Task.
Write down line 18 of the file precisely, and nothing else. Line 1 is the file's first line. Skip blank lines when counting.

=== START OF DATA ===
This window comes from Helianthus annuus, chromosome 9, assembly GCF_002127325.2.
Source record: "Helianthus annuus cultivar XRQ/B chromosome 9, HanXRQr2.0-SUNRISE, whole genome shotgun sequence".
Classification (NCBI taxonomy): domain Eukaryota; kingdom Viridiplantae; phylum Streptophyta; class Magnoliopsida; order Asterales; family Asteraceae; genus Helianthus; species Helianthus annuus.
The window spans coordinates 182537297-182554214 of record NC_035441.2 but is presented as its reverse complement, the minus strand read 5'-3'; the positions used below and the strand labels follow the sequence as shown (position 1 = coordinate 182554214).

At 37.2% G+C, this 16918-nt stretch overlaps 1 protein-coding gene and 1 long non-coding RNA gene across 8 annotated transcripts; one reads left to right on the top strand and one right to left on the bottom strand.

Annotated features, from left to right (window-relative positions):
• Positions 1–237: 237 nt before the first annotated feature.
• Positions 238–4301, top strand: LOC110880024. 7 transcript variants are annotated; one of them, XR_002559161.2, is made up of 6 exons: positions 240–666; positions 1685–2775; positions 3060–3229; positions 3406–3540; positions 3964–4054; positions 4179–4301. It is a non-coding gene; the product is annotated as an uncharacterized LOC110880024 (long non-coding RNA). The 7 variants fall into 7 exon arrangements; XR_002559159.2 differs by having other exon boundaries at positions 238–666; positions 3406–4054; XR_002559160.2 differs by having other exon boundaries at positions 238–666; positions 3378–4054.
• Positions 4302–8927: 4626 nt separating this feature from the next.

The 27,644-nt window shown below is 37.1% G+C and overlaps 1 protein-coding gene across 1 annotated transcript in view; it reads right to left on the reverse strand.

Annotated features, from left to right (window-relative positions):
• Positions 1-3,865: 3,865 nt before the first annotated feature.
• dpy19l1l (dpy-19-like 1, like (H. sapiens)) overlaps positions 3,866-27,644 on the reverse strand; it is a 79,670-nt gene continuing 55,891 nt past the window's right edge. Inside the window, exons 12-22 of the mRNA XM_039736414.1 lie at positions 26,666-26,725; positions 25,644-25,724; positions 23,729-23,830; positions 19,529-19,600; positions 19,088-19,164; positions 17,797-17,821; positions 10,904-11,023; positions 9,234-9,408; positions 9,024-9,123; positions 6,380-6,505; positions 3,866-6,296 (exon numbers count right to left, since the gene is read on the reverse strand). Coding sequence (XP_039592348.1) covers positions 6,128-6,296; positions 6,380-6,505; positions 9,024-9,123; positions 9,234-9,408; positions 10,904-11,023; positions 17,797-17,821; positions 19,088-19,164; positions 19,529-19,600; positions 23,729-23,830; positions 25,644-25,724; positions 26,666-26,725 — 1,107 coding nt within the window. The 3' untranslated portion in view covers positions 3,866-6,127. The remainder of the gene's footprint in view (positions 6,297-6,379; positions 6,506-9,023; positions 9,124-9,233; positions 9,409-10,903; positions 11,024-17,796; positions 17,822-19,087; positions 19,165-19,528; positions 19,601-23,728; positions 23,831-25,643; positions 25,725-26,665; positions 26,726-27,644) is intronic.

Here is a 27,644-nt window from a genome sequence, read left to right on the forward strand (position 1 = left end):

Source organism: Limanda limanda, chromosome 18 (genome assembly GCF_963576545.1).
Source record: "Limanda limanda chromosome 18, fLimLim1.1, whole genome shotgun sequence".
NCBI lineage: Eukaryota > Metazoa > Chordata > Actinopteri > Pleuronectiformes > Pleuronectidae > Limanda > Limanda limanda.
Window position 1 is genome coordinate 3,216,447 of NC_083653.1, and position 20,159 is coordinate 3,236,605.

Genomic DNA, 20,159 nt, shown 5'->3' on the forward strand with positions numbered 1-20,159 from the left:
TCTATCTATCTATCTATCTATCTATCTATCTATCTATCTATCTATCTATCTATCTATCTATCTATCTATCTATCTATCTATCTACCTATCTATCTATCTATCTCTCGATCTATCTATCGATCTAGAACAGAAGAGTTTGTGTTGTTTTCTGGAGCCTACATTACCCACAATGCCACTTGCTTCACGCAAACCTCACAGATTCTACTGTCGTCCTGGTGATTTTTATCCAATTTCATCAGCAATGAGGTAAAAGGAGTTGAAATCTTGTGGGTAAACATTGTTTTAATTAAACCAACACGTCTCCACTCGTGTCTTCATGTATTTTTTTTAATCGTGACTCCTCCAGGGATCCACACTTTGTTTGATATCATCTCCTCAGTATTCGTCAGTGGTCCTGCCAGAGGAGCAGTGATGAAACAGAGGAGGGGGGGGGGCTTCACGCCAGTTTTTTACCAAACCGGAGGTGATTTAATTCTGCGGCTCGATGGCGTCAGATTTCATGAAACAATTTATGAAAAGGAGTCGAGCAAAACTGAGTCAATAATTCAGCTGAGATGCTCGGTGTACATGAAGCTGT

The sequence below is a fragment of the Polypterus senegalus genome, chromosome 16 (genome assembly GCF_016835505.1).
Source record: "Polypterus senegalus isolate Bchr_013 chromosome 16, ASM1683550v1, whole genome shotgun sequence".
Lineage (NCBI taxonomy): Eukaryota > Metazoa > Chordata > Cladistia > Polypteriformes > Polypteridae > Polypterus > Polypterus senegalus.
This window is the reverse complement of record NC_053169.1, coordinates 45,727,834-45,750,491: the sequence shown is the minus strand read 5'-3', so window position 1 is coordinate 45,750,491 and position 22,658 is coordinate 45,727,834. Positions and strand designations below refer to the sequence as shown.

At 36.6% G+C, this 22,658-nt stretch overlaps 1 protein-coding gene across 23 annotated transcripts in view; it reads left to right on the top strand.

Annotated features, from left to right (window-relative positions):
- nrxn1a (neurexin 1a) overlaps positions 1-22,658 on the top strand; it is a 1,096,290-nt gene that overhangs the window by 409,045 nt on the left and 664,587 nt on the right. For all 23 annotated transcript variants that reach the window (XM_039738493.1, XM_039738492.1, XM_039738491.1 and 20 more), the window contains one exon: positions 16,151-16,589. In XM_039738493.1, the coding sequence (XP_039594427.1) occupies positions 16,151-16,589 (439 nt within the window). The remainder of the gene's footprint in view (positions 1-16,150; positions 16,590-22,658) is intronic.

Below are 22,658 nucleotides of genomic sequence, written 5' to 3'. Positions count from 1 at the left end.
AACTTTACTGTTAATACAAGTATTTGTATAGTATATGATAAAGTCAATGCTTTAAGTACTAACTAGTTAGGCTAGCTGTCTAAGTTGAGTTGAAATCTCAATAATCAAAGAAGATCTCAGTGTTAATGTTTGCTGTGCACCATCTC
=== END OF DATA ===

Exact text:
Window position 1 is genome coordinate 3,216,447 of NC_083653.1, and position 20,159 is coordinate 3,236,605.